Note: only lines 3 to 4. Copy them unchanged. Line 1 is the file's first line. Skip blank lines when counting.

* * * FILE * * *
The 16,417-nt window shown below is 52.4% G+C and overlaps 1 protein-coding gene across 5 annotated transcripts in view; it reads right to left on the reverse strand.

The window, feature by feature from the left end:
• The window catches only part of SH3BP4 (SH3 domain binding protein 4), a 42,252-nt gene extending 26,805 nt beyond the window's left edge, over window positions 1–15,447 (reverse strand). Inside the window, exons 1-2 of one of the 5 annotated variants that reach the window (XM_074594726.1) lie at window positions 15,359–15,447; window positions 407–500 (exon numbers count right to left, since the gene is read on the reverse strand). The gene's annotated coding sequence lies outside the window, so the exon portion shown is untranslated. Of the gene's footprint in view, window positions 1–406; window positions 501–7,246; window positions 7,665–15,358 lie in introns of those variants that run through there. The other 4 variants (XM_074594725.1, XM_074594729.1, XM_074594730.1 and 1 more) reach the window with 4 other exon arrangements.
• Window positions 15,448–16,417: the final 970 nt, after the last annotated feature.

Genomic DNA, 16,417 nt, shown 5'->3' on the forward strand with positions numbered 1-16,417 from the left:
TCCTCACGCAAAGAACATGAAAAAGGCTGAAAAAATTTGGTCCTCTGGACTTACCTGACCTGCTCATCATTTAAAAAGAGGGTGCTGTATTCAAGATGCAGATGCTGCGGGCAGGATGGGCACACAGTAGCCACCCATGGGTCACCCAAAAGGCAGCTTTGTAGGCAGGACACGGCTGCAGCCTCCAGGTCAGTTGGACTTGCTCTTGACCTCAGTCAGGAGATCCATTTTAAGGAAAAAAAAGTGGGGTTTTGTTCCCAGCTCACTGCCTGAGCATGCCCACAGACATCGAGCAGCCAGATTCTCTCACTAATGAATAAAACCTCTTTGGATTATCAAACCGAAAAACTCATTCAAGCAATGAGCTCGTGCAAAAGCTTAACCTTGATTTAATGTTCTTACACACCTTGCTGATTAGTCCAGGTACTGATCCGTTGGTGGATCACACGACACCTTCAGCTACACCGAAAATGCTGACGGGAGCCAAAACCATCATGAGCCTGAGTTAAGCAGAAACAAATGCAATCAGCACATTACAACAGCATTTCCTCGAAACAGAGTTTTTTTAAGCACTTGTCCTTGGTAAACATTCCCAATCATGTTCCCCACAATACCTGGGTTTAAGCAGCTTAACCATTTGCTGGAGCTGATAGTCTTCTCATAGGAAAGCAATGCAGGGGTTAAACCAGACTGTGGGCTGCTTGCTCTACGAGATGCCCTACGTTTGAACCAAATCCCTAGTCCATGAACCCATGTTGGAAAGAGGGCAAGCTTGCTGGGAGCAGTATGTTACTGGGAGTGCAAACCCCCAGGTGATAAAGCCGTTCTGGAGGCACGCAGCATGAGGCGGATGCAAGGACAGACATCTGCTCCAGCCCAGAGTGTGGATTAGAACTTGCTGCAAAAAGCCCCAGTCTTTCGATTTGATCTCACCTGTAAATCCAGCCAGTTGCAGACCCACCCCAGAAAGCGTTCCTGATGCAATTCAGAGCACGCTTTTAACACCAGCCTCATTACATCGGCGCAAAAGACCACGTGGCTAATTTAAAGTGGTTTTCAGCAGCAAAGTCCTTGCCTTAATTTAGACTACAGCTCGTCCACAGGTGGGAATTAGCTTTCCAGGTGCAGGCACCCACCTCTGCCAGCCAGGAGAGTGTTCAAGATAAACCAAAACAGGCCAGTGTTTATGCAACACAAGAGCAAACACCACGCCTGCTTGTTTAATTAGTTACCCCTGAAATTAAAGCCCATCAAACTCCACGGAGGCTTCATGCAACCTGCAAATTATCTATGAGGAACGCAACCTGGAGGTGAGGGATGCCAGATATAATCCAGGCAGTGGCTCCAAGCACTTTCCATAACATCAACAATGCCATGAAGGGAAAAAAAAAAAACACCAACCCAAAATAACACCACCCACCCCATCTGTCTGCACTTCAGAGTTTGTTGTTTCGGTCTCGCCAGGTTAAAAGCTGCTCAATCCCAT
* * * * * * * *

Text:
• The window catches only part of SH3BP4 (SH3 domain binding protein 4), a 42,252-nt gene extending 26,805 nt beyond the window's left edge, over window positions 1–15,447 (reverse strand). Inside the window, exons 1-2 of one of the 5 annotated variants that reach the window (XM_074594726.1) lie at window positions 15,359–15,447; window positions 407–500 (exon numbers count right to left, since the gene is read on the reverse strand). The gene's annotated coding sequence lies outside the window, so the exon portion shown is untranslated. Of the gene's footprint in view, window positions 1–406; window positions 501–7,246; window positions 7,665–15,358 lie in introns of those variants that run through there. The other 4 variants (XM_074594725.1, XM_074594729.1, XM_074594730.1 and 1 more) reach the window with 4 other exon arrangements.
• Window positions 15,448–16,417: the final 970 nt, after the last annotated feature.